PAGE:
Homily for the Eighth Sunday in Ordinary Time, Year C 2019
The past few days have been very difficult for me. I received two phone calls within an interval of three hours. The first call came from a priest friend of mine who called to support me after hearing the guilty verdict of Cardinal George Pell. He was shocked by it. On the other hand, he found the innuendoes of the news reporter very disturbing. She was somehow suggesting that all Catholic priests and Catholics are either paedophiles or are good at covering up abuses.
While these innuendoes in themselves are overrated, false and alarming, they also have the capacity for retraumatising victims whose mental state may be fragile. In addition, he shared with me how he felt about the whole news. He was sad. But he was also honest in telling me the sadness and the anger of his parishioners. I could feel his pain. And I could also feel his helplessness, which for me communicates the powerlessness of many of us these past few days.
We are broken. We are a people bleeding inside and wailing. Asking questions that we may never get an answer. Trust is broken. Faith is tested. Hope is dashed. And love is called to speak. Tell us, we ask, what shall we do? Should we give in to anger, pull down the edifice of our faith, and nail again to the cross the Christ in whose name we bear this pain? God, if you can hear us, you can as well answer us! We are confused. We need your help. Don’t be silent.
The second phone call was also challenging. It came from another friend of mine. She called to tell me about the election results in Nigeria. Her cry could be likened to the cry of a pregnant woman, whose labour pains are prolonged. Her time of giving birth has come, but she can’t deliver her baby because the conditions aren’t favourable for her life nor for her baby’s. She is helpless. And so am I. All I could say is where is God? Can’t He hear the cry of His people?
Why is He silent when He should show up and defend His children? Does He take pleasure in seeing His children suffer persecution? What sort of God is He? These questions while they might have come on the spur of the moment, tell us something of the Gospel reading from Luke 6:45, “For a man’s words flow out of what fills his heart”. No doubt, the God questions flow from the recesses of our heart. It is a heart that longs for God like a deer for running streams.
At the same time, we are struggling to reconcile God’s goodness and the reality of evil, in our context, child abuse, corruption, and greed. Or better put, we are struggling to accept the silence of God in a time when we expect Him to speak loudly, clearly. Let Him speak. Let Him just tell us the truth about Cardinal Pell? We are confused. Too many versions of the same story on the media. We don’t know which of them is true. We just want answers and so do victims.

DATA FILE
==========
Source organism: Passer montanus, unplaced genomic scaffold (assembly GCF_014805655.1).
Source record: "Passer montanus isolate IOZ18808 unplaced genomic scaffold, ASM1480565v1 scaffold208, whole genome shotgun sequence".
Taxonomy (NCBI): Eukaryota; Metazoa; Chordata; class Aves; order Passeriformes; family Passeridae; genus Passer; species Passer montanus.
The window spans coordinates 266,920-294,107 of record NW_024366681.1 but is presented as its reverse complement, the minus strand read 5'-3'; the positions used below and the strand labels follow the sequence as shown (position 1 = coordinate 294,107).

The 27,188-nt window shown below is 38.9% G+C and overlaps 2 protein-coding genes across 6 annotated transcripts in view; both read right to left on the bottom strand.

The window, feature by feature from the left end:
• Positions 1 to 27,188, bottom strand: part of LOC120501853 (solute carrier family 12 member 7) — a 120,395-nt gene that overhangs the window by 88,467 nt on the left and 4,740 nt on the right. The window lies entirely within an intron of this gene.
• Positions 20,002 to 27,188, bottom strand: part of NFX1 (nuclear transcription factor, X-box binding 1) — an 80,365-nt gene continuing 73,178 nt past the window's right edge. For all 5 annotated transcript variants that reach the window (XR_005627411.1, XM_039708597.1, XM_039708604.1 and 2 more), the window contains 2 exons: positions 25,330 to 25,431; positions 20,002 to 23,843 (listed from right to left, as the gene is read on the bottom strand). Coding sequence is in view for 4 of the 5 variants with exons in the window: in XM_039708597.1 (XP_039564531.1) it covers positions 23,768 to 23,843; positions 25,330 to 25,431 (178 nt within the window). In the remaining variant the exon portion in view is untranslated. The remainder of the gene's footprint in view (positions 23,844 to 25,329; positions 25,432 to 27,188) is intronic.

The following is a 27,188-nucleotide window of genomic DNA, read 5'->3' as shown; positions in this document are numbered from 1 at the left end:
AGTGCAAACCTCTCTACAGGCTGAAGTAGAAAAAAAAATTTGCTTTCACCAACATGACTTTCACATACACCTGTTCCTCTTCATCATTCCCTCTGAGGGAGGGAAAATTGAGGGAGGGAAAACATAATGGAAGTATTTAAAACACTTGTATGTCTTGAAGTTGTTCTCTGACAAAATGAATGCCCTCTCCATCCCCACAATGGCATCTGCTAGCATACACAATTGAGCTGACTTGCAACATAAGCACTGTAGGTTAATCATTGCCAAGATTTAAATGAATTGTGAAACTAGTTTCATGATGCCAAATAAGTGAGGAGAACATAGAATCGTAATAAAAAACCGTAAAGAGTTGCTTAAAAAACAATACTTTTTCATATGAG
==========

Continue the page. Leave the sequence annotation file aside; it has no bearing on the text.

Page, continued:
But the Gospel reading also offers us another insight. It is Christ Jesus asking us a question. “Can one blind man guide another?” In our context, can we who are disappointed, confused, frustrated, angry, bitter, resentful, guide another? Surely both will fall into a pit? Yes! We will fall into the pit of evil. That is, we may either enable the evil we are angry about or become perpetrators of that evil. For when we focus too much on evil, it takes flesh and manifest itself.
Christ knows the power of evil. He knows it can blind us and make it difficult for us to see any good. It can leave us in despair. Many have fallen victims, not only of the evil done them, but also of the consequences of being preoccupied with it. We can’t afford to be “double victims”. So, He offers us another insight, “The disciple is not superior to his teacher; the fully trained disciples will always be like his teacher”. That is, we must imitate Christ in the face of evil.
Christ’s attitude toward evil wasn’t that of hate. For hatred begets hatred. It wasn’t also that of anger, because anger is one letter short of danger. It wasn’t equally that of rallying a mob, throwing stones at the perpetrators and returning evil for evil. Rather, it was that of acting, removing the plank from our own eyes. In our context, we may ask, what plank does Christ want us to remove? Could it be that He wants us to remove anger, bitterness, resentment etc?
Perhaps, the words of Martin Luther King Jnr may be of help. “I’ve seen too much hate to want to hate, myself, and every time I see it, I say to myself, hate is too great a burden to bear.” And no one, no one should bear this burden. Not even my brothers and sisters in Nigeria who feel betrayed by the political system. Not even families whose sons and daughters were killed during the election. Hating the perpetrator will not end the cycle of evil. It will perpetuate evil.
So, what shall we do? The Second reading from 1 Corinthians 15:54-48 gives us an answer, “Never give in then, my dear brothers, never admit defeat; keep on working at the Lord’s work always, knowing that, in the Lord, you cannot labour in vain”. Friends, this is our consolation. While the Lord may seem to be silent, He is not incapable of healing our pain and giving us beauty for ashes: scandal, betrayal, abuse. He hears our cry. Let’s not give up. He will speak.
Finally, let’s sum up the courage, to see through what is happening. Let’s see where the Lord is leading us in all this. Let’s block our ears from hearing the voice of the bad spirit, that tells us, we are doomed. Let’s rather listen to the Word, that speaks in Genesis 2:7, Then the Lord God gathered "the dust of the earth”; our mess, and breathed His Spirit into it, and formed a new man, a new woman who can boldly say, “never will the evil of child abuse happen again”.
Fr. Francis Afu